Mark to Market – In the future market, at the end of each trading day, the future closing price is marked to the market price of the underlying security and the trader’s margin account is adjusted to reflect the his gain or loss. This results in daily gain or loss for a future trader.


 Basic Put Option

put option is an option contract which gives the buyer of the put option a right (but not the obligation) to sell a certain quantity of securities like stock, bond or other financial instruments at a pre-determined price on or before a pre-determined date to the option seller. The buyer of the put option has the right to exercise the option or not. The seller of the put option however has an obligation to buy the underlying security whenever the buyer exercises the option.

Put simply, the buyer pays a premium to get a right to sell the underlying security at an agreed price in future. If the market price of the underlying security falls below this agreed price (i.e. the strike price1), the buyer of the option will exercise his right (i.e. he will sell the underlying security at the strike price and can immediately buy the security at the market price). The buyer of the put option is called the option holder and the seller of the option is called option writer.  

As long as the price of the underlying asset (S) remains above the strike price (X), the buyer of the put option will not exercise it; and the loss of the buyer would be limited to the premium paid on the put option.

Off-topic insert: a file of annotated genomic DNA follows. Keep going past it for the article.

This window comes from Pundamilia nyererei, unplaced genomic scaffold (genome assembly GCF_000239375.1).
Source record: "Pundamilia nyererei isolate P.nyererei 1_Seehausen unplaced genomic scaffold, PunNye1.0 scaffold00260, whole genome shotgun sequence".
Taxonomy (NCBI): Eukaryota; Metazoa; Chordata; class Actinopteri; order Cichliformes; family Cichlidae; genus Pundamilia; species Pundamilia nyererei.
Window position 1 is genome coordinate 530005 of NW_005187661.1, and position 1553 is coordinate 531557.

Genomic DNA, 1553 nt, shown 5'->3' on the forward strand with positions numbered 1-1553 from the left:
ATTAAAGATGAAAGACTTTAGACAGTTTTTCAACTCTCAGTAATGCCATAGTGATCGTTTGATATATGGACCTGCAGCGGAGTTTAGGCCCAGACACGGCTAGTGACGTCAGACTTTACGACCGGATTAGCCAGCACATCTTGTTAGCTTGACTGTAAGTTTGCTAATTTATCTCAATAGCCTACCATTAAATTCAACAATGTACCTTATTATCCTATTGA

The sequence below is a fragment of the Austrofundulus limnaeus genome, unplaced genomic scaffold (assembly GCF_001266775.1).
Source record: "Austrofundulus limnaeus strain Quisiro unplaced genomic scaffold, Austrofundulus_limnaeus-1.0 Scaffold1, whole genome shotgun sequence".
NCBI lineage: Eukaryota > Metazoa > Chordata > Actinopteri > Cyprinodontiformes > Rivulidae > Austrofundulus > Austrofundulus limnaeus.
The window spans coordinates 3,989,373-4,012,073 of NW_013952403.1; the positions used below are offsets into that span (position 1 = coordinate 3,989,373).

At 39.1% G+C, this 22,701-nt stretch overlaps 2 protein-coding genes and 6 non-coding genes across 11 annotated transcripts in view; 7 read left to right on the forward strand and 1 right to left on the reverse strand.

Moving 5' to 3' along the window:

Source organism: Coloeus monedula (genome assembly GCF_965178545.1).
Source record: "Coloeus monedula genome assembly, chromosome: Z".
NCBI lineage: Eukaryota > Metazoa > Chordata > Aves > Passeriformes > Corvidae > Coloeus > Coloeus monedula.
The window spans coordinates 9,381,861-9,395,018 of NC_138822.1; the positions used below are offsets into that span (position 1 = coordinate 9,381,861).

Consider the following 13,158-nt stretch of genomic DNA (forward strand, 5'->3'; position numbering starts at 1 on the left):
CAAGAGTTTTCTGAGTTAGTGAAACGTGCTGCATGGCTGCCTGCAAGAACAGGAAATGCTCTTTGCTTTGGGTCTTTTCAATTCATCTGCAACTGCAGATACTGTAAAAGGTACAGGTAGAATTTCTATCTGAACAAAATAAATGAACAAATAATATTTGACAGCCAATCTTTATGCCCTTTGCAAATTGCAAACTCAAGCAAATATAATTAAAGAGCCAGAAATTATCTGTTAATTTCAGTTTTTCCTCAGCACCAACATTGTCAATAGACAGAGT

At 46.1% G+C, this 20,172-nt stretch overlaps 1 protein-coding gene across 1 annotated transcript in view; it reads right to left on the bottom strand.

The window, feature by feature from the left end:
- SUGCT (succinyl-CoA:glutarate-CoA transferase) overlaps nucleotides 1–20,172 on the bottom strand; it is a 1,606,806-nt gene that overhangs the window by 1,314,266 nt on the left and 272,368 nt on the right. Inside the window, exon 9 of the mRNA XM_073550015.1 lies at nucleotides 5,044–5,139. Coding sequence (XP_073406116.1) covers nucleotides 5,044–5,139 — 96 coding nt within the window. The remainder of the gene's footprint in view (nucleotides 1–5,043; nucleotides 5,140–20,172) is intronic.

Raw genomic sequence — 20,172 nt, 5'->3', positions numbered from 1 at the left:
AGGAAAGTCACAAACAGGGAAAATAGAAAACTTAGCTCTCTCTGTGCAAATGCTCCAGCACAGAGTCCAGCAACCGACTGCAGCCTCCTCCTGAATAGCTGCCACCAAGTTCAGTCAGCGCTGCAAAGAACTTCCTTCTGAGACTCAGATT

When S < X

Buyer exercises the option

Gain = X – S – premium

When S = X

Buyer lets the contract expire

Loss = premium

When S > X

Buyer lets the contract expire

Loss = premium

In The Money Put Option and Out of the Money Put Option

A put option is in the money when the strike price is higher than the market price of the underlying security. A put option is out of the money when the price of the underlying security is greater than the strike price. 

For example:

Suppose an investor purchases a put option to sell a stock of Company A which is currently trading at Rs. 180. The strike price of the option is fixed at Rs. 175. The expiration date is set at one month from the purchase date. The buyer may exercise the option at any time on or before the expiration date. The buyer pays a premium of Rs. 2 per stock to purchase the option.

Now, if within one month the market price of the stock goes below Rs. 175, let say, Rs. 160. The option holder will exercise his option and sell the underlying stock to the option writer at a price above market price. By exercising the option he stands to gain immediately Rs. 13 (Rs. 15 – Rs. 2) by selling the share for Rs. 175 and using the proceeds to buy the share from the market at Rs. 160.

If the market price remains above Rs. 175 until expiry, the option holder will not exercises the option and will suffer a loss to the extent of the option premium paid. 

Recommended for you:

 – Option Trading Strategies


1The strike price is defined as the price at which the holder of an option can buy (in the case of a call option) or sell (in the case of a put option) the underlying security when the option is exercised. Hence, strike price is also known as exercise price.

About the Author

Rajat Sharma pictureRajat Sharma is a well known stock market analyst and commentator. He has covered Indian markets for over a decade and is regarded for consistently identifying early stage investment opportunities. Attorney by qualification, Rajat has done extensive work for improving corporate governance and disclosure standards.